I thought I'd talk a little bit about my series, "Spaces of Cultural Comfort," seeing as how it's been something that I've been working on for almost three years. When I first started this series, it was very personal. I wanted to make work about my family but I had no family living in Boise to make work about. So, I started thinking of where I felt most at home. Who were the people that reminded me of my family? Then I realized that the Mexican stores that I frequented were places where I felt most at home, at ease and comfortable. I don't know the people I photograph but somehow they make me feel like family. Like I've always known them.
As you guys know, my mom was an illegal immigrant up until a few years ago, so immigration is a subject that is very important in my life. After hearing so much about how illegal immigrants are destroying America, I decided that my photographs had potential to say something about what Latinos contribute to society. These stores are widely unseen by the general public, but they contribute to the local economy just as much as any other business because they pay taxes and they employ local people. Immigrants are the people who make these businesses stay alive and grow. I want people to look at my photographs and really think about and focus on the positive aspects of immigration. Yes, there are a lot of negatives, I do not deny that, but what if we could learn to see the positive in immigration? Certainly, we could have avoided, say, Arizona's Anti-immigration Law. Perhaps? I hope that my photographs will allow my viewers to engage in a discussion about this.
The following photos are a behind the scenes look at how I photograph. Thanks to Melissa Hartley for coming with me and documenting my process. I'll just very quickly go over how this goes down. Typically, I walk into a store and ask if I can take pictures inside. Once they say yes, I set up my tripod and find an interesting spot (which is not hard to find) and I compose and meter my shot. I do not use any other lighting other than the ambient light for two reasons. 1) Most of the stores are so small that even my tripod is hard to set up. 2) The people I photograph are employees of these establishments, which means they are busy trying to do their job. The last thing they need is some big production in the middle of the store. These photographs are just as much about the space as they are about the people, so you'll notice that the they are not your typical portraits. A lot of the space is included and sometimes the people get lost in all the products.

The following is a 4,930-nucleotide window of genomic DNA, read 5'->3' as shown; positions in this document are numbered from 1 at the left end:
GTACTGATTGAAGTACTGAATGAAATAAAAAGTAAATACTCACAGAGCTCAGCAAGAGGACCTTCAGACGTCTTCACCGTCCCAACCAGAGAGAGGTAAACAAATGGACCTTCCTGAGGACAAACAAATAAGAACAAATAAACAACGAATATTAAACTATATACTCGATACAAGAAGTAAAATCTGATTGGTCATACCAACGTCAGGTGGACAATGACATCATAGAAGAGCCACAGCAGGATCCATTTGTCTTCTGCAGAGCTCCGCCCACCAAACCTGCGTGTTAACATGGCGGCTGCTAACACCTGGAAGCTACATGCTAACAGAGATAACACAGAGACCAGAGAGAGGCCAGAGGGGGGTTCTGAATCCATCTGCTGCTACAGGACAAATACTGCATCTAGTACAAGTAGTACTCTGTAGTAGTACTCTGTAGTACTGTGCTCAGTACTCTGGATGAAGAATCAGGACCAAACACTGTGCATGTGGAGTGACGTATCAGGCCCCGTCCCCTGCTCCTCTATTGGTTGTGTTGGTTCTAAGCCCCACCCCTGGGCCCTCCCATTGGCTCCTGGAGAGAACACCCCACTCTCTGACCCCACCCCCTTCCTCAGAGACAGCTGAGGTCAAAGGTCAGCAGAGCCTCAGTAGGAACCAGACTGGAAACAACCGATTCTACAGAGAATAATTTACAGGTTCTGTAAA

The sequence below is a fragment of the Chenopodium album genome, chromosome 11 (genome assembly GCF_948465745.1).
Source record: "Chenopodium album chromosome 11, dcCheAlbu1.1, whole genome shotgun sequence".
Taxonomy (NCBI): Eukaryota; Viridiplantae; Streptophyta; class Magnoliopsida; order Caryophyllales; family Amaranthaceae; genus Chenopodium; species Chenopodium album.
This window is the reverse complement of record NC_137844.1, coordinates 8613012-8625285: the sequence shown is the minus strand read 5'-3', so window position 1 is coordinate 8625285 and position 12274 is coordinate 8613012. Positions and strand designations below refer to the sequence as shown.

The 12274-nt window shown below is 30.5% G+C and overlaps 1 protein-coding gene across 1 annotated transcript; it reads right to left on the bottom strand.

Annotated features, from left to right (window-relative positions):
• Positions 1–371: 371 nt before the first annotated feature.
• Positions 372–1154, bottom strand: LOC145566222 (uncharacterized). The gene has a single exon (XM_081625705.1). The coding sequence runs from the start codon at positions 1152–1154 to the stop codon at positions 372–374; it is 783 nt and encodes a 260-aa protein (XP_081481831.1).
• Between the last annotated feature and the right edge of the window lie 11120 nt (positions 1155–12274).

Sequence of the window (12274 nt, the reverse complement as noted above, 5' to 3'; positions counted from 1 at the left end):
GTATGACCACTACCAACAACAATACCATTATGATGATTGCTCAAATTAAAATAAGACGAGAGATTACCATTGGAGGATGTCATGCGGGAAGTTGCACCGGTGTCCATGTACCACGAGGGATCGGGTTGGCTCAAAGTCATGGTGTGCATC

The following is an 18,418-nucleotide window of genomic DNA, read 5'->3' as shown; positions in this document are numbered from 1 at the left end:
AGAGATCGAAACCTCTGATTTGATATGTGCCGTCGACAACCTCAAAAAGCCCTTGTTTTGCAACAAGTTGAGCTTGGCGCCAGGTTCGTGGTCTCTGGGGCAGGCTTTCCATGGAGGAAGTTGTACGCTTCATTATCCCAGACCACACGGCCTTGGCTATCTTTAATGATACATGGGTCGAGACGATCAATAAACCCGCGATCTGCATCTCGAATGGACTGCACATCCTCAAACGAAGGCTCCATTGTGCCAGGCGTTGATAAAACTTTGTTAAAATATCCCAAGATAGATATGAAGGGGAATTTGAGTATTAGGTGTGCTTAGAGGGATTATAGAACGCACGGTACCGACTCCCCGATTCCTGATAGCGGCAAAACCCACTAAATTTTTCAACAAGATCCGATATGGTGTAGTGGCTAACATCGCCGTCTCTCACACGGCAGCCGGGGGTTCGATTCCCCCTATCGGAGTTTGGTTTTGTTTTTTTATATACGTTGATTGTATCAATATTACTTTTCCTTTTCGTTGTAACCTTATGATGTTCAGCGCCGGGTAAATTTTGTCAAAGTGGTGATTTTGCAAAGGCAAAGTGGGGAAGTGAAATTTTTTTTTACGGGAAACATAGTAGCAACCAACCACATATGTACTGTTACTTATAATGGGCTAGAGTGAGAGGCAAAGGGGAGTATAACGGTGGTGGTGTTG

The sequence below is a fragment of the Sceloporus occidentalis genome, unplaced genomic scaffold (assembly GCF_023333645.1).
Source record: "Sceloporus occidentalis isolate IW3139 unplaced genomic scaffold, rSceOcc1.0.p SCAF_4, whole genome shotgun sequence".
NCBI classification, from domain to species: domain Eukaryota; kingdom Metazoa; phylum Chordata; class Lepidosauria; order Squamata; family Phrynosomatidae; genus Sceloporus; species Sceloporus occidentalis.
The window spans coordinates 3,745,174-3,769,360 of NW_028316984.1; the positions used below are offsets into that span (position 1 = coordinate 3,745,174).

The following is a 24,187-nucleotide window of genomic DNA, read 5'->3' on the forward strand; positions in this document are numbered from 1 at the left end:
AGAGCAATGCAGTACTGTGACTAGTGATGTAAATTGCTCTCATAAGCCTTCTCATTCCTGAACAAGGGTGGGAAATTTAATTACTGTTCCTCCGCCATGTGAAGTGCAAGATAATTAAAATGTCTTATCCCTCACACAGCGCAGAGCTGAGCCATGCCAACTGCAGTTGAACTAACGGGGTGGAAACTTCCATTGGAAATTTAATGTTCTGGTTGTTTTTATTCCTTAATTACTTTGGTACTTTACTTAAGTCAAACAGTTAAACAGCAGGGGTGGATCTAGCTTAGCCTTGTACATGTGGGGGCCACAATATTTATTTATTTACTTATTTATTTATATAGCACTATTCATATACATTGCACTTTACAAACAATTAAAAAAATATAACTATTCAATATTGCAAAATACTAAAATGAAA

Hasselblad with an 80mm f/2.8 lens
Kodak T-MAX 400
Sekonic light meter
- Allison Corona
- Hi, my name is Allison. I’m a photographer based in Boise, ID. I specialize in interiors with an editorial flair. I received my Bachelor’s of Fine Arts from Boise State University. I believe my education is what sets me apart from your average person with a fancy camera. If anything, it shows you how damn dedicated I am to my craft. When I’m not shooting for clients, I work on my personal projects. Work from my ongoing photographic series, “Spaces of Cultural Comfort,” has been exhibited locally at the Boise Art Museum and three pieces have been acquired by the City of Boise to be included in the Boise Visual Chronicle, a permanent collection of artworks. When I’m not photographing, I like to go out thrifting. Please check out my Etsy store for badass vintage housewares and accessories. I’m a quiet person by nature but contrary to popular opinion, I’m not shy. I curse like a sailor around my friends + family and sometimes on this blog.